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    • Markos Giannopoulos

      Eleven people dead when a gunman starts shooting in a synagogue during a baby-naming ceremony. Trump blames the victims for not having armed guards in a church.

      Meanwhile, this is the second domestic terrorist attack in a matter of days from white far-right Christians.

    • That quote has been with me all day since I heard it. Are there people who really want their churches and schools to have armed guards? Is it a follow the money thing with the gun industry? Is it just a price some people feel we have to pay because we want to preserve our freedoms?

      One question is would an armed guard have been effective against someone with an AR-15?

    • Sad but so long as the arms manufacturers are able to buy off the politicians it won't change any time soon. Imagine how much these same gun manufacturers smile when they hear Trump say the answer is to get more guns. Horrendous.

    • Guns aren't necessary to preserve freedom, @Chris . People in Western Europe are just as free as Americans but don't have nearly as much gun violence because there aren't as many guns around. Americans simply lack the political will to do anything about it. The NRA would like you to believe that it's complicated, but it's not. The recurring Onion headline says it best: 'No Way To Prevent This' Says Only Nation Where This Regularly Happens.

    • Markos Giannopoulos

      One question is would an armed guard have been effective against someone with an AR-15?

      I think the obvious answer is, no.

    • Essentially, Trump is advising people to get guns to protect themselves from the fanatic followers he riles up with his hateful rhetoric. Well, Donald, two police officers and two SWAT officers were wounded in the confrontation. Three of them were shot. If only they had guns to protect themselves...

      As someone commented on Twitter, "Guns in schools, hospitals, churches, temples, theme parks, grocery stores, arm the rabbi, arm the priest, arm the children, arm the teachers, arm the doctors, arm your dog. Thoughts and prayers."

      We all know thoughts and prayers don't work. Hell, Trump fanatics have literally slaughtered people in a house of prayer and more than once. We would all be better protected when Trump stops his hate speech, or at least is more widely and strongly rebuked for it.

    • What struck me about that particular quote was the victim-blaming first, and second that this man has no idea what the function of a house of worship is in American society.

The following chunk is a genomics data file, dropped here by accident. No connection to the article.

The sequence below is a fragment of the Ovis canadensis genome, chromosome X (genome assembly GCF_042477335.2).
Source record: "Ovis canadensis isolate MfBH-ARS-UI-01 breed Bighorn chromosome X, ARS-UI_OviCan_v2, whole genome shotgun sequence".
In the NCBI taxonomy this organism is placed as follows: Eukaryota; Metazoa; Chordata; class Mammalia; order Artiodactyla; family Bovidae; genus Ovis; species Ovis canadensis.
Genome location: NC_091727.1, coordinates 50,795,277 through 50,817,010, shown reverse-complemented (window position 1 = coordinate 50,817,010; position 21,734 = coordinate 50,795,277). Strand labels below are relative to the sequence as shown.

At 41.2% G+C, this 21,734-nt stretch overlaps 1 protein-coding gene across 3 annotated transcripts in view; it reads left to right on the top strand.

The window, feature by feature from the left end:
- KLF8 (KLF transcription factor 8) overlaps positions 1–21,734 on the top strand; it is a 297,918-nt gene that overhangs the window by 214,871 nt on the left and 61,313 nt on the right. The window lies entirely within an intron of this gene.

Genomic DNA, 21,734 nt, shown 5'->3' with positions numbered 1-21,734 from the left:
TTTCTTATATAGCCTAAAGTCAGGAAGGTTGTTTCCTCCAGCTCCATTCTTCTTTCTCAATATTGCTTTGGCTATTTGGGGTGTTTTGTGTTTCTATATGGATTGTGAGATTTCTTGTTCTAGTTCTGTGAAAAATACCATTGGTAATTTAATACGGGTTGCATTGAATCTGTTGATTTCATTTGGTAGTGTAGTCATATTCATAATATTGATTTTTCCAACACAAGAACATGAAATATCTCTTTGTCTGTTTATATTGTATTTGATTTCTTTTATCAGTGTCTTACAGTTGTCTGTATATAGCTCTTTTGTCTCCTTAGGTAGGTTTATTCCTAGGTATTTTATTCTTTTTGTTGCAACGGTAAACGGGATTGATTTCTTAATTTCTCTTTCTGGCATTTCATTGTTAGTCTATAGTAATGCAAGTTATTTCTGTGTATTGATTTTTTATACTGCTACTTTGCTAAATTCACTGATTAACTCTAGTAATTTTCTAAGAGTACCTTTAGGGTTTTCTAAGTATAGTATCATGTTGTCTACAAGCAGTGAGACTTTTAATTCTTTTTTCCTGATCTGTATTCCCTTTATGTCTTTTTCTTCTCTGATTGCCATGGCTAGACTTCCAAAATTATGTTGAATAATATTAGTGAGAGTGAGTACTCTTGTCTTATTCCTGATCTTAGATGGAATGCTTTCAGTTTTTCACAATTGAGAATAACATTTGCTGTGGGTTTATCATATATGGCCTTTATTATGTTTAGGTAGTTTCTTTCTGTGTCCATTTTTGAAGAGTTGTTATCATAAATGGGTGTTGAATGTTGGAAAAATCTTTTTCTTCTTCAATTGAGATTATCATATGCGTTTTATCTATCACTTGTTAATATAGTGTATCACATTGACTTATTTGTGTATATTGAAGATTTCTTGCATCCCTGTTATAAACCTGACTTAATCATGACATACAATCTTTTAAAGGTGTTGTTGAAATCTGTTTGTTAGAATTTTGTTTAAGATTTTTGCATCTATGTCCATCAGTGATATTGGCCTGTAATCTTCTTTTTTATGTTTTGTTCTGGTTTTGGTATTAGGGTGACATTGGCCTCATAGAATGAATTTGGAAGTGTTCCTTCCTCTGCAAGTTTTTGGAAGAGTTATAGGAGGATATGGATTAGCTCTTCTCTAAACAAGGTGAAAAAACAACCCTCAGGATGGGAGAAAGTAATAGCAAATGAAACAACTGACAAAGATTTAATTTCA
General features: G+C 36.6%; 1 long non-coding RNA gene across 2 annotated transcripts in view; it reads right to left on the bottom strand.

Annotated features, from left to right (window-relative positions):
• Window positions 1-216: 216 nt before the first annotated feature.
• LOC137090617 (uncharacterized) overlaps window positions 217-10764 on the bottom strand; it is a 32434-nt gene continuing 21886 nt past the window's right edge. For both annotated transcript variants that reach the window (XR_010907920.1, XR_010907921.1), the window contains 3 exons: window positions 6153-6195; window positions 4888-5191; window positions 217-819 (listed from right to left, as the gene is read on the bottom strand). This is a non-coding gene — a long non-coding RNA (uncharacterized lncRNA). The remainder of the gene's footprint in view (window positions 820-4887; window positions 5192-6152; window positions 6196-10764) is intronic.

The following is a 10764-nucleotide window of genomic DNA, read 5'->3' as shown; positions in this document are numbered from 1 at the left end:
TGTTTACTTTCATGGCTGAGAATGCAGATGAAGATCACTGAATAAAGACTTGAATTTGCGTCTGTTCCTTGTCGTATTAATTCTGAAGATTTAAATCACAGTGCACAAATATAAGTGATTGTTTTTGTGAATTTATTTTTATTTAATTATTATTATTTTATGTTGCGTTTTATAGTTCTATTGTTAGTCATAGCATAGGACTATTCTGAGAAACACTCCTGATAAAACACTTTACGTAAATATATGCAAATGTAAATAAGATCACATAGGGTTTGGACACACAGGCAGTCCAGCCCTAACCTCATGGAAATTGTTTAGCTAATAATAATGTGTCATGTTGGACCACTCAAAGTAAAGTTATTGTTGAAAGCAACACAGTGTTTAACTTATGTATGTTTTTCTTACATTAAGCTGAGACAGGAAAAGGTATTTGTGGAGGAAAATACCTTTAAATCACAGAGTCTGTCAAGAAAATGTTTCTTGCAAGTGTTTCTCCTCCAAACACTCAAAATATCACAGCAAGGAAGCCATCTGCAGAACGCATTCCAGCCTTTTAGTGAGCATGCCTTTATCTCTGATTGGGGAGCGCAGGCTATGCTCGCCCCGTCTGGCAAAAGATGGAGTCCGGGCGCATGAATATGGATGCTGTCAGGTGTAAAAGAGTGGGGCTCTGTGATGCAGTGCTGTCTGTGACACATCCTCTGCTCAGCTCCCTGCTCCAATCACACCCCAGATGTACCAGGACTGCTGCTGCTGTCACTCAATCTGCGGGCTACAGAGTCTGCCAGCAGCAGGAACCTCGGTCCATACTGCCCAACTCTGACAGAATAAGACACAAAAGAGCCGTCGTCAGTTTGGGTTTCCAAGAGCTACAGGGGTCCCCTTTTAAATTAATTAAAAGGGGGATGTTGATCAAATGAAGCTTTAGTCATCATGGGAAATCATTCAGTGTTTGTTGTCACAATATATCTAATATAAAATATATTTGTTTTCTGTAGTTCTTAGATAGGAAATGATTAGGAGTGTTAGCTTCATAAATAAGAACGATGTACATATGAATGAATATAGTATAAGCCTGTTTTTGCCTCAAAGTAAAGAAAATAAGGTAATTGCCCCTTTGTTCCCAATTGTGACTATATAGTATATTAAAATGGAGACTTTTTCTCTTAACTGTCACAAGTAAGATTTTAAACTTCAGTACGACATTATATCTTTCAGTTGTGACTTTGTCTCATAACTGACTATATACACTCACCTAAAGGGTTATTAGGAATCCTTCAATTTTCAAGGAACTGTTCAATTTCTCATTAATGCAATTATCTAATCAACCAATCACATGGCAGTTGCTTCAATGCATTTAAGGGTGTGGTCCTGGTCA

Whether or not a congregation has the financial resources to have an armed guard, most faith traditions want to be welcoming, not forbidding. They want to make people welcome, not turn them away. The bible study group at Mother Emanuel AME Church in Charleston that was attacked in 2015 welcomed the stranger who came to attack them, and gave him a seat among them. Those victims were Christians, but apparently the Torah exhorts its followers to 'welcome the stranger' 36 times, and the Tree of Life synagogue, active in immigrant and refugee assistance programs, was putting that into practice.

      I'm not surprised that the positive aspects of religion are lost on the president, but I am still grieved whenever he finds a new kind of ignorance and ugliness to display.

    • I'm not surprised that the positive aspects of religion are lost on the president, but I am still grieved whenever he finds a new kind of ignorance and ugliness to display.

      At a rally in Missouri a couple of days ago, Trump said: “We did have two maniacs stop a momentum that was incredible, because for seven days nobody talked about the elections, ... It stopped a tremendous momentum."

      This hasn't received nearly the attention it deserves. It has to be among the most cynical, self-centered things he has ever said publicly. Maybe we've all developed immunity to his narcissism, dunno, but making two acts of terrorism all about his political interests is despicable and should be condemned by every public official regardless of partisanship.

    • The hardest thing for me has been to try and understand why his supporters love him so much. I've tried to follow many of the schools of thought — he's bringing manufacturing back, he's draining the swamp, he's a self-made billionaire who will bring economic prosperity to the forgotten men & women who mine coal and raise crops, he'll reduce crime, he's honest about what he thinks... Even as his voters come to acknowledge that some of those things aren't panning out, they love him anyway.

      I hope this subhead in the Economist is wrong. It's something I don't want to believe:

    • Interesting article. I like the concept of anti-partisanship--I've always thought of myself as more of an anti-Republican than a Democrat. But my preference has always been policy based, not tribal. While we're seeing liberal democracy under attack all over the world, it looks like it has become especially tribal in the US. Perhaps the two-party system makes the division sharper than in multi-party parliamentary systems. Public opinion polling consistently shows that despite the current Republican dominance in government, a significant majority of Americans support many liberal policies--environmental protection, voting rights, sensible gun control, universal healthcare. It drives me crazy that many people are so indifferent that they fail to vote for what they believe.

    You've been invited!